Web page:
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50pc Tax Hike Sought In Bid To Help Smokers Quit

Damon Pang – The Standard – Friday, February 22, 2008

An increase in tobacco tax of up to 50 percent in the upcoming budget speech on Wednesday will help smokers quit the habit, Council on Smoking and Health chairman Homer Tso Wei-kwok said yesterday.

Tso also criticized the government for “seriously lacking” in efforts to help youths aged 15 to 19 – when most smokers pick up the habit – quit.

The tax increment would mean 75 percent of the price for a packet of cigarettes – about HK$30 depending on brands – would be taxed, compared with about half the price now.

The World Health Organization recommends a standard tax of two- thirds of the price.

“Increasing the tax must also go along with increased provision of services to smokers to quit smoking, as it is also necessary to show that the government is not in it for the money, but for the protection of public health,” Tso said.

“Increasing the tax is only one method to control smoking, but most importantly [government policy] needs to be consistent.

“There are about 15,700 young smokers locally, yet we only have one youth quitline at Hong Kong University capable of helping 400 people.”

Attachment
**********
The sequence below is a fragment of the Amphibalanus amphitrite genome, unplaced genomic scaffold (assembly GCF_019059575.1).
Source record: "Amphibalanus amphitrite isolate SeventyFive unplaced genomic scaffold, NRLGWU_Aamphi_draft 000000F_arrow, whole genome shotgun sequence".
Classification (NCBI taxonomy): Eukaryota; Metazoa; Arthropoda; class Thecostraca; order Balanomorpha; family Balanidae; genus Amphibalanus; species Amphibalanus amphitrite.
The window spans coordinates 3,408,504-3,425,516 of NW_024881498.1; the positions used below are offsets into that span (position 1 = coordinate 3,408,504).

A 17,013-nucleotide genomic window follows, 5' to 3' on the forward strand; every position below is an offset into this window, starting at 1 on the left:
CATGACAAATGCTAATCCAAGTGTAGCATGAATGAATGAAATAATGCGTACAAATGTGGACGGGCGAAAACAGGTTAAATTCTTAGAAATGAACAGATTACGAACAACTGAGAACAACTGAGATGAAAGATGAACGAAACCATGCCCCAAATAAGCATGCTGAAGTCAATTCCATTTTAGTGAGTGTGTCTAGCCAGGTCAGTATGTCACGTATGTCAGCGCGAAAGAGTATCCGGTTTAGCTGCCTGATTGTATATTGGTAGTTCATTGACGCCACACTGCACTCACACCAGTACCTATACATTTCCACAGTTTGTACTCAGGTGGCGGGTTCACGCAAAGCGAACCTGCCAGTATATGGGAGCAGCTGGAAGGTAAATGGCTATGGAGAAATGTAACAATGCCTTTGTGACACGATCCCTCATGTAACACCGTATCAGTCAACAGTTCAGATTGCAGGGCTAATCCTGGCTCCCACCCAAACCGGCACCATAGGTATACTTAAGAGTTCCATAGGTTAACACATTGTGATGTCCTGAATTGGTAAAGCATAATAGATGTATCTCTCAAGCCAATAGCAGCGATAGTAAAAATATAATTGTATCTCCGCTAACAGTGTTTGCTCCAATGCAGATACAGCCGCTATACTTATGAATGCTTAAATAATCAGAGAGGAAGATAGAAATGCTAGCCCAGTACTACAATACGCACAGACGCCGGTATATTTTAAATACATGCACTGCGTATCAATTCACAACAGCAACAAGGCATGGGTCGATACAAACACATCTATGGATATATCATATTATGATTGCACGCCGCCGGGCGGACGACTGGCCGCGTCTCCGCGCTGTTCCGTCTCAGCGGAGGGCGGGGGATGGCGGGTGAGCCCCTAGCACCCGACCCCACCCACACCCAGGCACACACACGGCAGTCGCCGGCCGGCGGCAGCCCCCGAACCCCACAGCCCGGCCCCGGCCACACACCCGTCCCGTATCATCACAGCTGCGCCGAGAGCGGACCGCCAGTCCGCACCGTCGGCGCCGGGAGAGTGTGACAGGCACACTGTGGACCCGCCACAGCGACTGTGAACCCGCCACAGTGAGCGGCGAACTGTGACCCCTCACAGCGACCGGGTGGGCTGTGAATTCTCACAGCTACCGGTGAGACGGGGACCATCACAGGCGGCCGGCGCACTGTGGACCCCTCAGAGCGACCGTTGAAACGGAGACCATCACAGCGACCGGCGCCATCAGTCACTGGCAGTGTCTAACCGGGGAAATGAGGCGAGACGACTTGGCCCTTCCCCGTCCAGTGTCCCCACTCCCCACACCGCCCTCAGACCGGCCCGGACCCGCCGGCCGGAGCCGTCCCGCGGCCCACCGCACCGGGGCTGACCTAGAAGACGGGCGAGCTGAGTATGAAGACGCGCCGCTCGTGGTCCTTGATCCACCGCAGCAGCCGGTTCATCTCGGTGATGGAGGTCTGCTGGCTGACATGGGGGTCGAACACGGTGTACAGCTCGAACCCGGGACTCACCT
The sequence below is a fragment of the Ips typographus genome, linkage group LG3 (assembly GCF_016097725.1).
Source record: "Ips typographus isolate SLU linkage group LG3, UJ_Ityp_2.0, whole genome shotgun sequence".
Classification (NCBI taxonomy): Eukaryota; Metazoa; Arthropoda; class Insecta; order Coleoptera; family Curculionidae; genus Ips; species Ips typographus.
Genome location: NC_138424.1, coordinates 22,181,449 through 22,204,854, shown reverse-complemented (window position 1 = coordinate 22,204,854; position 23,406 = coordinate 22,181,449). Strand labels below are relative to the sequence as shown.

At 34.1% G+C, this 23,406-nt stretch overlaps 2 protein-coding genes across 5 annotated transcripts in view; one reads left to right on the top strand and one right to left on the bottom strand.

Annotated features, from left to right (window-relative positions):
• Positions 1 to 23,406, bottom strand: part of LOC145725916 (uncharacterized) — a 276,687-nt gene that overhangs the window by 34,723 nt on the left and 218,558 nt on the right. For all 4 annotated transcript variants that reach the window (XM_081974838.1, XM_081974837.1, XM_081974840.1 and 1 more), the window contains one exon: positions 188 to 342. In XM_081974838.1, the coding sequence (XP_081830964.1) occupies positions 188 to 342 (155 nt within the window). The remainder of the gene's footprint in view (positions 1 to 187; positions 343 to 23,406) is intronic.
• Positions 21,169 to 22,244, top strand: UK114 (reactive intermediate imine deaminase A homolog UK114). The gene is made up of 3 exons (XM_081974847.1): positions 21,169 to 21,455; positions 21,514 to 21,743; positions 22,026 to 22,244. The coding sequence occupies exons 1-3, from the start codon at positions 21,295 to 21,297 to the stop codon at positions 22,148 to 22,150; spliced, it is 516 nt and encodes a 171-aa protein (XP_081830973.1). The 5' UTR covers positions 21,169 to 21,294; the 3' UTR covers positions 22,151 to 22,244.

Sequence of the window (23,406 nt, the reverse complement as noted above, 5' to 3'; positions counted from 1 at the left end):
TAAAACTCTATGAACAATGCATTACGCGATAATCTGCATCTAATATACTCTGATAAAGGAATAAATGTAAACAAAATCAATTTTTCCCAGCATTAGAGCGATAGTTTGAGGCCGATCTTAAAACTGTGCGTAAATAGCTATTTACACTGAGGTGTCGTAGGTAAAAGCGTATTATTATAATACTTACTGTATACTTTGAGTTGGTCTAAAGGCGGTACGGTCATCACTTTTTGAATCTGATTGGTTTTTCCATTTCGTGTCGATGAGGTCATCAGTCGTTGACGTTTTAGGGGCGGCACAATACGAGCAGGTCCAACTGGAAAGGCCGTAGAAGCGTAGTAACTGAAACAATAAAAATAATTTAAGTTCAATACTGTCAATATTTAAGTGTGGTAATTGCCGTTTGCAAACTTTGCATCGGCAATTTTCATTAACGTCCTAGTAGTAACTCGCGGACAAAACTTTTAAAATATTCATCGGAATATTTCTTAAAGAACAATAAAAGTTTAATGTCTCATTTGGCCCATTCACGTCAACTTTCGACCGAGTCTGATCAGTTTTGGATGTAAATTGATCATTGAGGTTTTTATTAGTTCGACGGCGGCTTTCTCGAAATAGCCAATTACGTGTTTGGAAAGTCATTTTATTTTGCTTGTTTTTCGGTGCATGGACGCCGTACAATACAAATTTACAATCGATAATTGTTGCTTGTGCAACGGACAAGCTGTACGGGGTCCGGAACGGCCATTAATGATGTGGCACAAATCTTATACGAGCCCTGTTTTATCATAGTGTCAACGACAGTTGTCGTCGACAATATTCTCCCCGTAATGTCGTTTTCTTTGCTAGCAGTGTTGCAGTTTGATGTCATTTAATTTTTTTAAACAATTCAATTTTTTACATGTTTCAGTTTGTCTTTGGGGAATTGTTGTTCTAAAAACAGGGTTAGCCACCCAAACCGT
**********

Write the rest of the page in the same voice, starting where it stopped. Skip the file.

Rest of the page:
He said the service should be readily accessible, through community help channels, not hospitals. Quitting needed to become a popular trend like slimming.

In response, a Department of Health spokeswoman said the government had successfully decreased the smoking rate.

She said the percentage of smokers had fallen from 23 percent in 1982 to 14 percent in 2005 through “gradual and multiple means,” including legislation, tobacco taxation, public education and quit-smoking services.

Hong Kong University, meanwhile, surveyed 304 young smokers who phoned its quitline between August 2005 and last September.

Sophia Chan Sin-chee, head of the university’s nursing studies department, said young smokers aged between 15 and 19 went through fewer cigarettes per day after smoking was banned in public indoor places in January last year – from 12.2 before the ban to 10.1 after it took effect.

She said the ban marked a change in the general environment “where more important people around [the smokers] urge them to quit smoking, as more smokers themselves urge others to quit also.”

Chan said the survey also showed more smokers believed others want them to quit smoking after the start of the ban because 51.9 percent of those interviewed had greater motivation to quit.

Nearly two in five smokers said they received more encouragement to quit from key people around them after the ban, while 42.7 percent said they had less exposure to secondhand smoke.

Chan also said that, since the implementation of the ban, 214 smokers, up 20 percent from before the ban, called the youth quitline.

She added 19.2 percent of smokers said they wanted to quit because of pressure from family and friends.

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